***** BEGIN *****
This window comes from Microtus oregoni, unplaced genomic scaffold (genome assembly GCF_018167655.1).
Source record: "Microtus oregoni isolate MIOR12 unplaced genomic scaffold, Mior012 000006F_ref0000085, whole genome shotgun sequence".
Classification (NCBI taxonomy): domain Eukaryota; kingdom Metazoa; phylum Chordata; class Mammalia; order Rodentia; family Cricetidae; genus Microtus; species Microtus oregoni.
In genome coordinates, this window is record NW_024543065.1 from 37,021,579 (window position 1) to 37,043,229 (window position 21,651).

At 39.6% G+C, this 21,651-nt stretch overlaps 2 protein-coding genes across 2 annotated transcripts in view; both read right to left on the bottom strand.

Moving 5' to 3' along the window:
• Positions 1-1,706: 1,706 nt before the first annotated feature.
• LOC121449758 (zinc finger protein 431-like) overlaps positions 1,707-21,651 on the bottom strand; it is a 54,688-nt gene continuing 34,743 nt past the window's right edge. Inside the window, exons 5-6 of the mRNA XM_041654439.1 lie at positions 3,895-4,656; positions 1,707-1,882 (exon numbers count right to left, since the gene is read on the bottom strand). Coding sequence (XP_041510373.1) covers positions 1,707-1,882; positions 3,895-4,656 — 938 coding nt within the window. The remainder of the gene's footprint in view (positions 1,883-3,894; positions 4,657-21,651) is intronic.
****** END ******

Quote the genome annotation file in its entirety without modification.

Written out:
This window comes from Microtus oregoni, unplaced genomic scaffold (genome assembly GCF_018167655.1).
Source record: "Microtus oregoni isolate MIOR12 unplaced genomic scaffold, Mior012 000006F_ref0000085, whole genome shotgun sequence".
Classification (NCBI taxonomy): domain Eukaryota; kingdom Metazoa; phylum Chordata; class Mammalia; order Rodentia; family Cricetidae; genus Microtus; species Microtus oregoni.
In genome coordinates, this window is record NW_024543065.1 from 37,021,579 (window position 1) to 37,043,229 (window position 21,651).

At 39.6% G+C, this 21,651-nt stretch overlaps 2 protein-coding genes across 2 annotated transcripts in view; both read right to left on the bottom strand.

Moving 5' to 3' along the window:
• Positions 1-1,706: 1,706 nt before the first annotated feature.
• LOC121449758 (zinc finger protein 431-like) overlaps positions 1,707-21,651 on the bottom strand; it is a 54,688-nt gene continuing 34,743 nt past the window's right edge. Inside the window, exons 5-6 of the mRNA XM_041654439.1 lie at positions 3,895-4,656; positions 1,707-1,882 (exon numbers count right to left, since the gene is read on the bottom strand). Coding sequence (XP_041510373.1) covers positions 1,707-1,882; positions 3,895-4,656 — 938 coding nt within the window. The remainder of the gene's footprint in view (positions 1,883-3,894; positions 4,657-21,651) is intronic.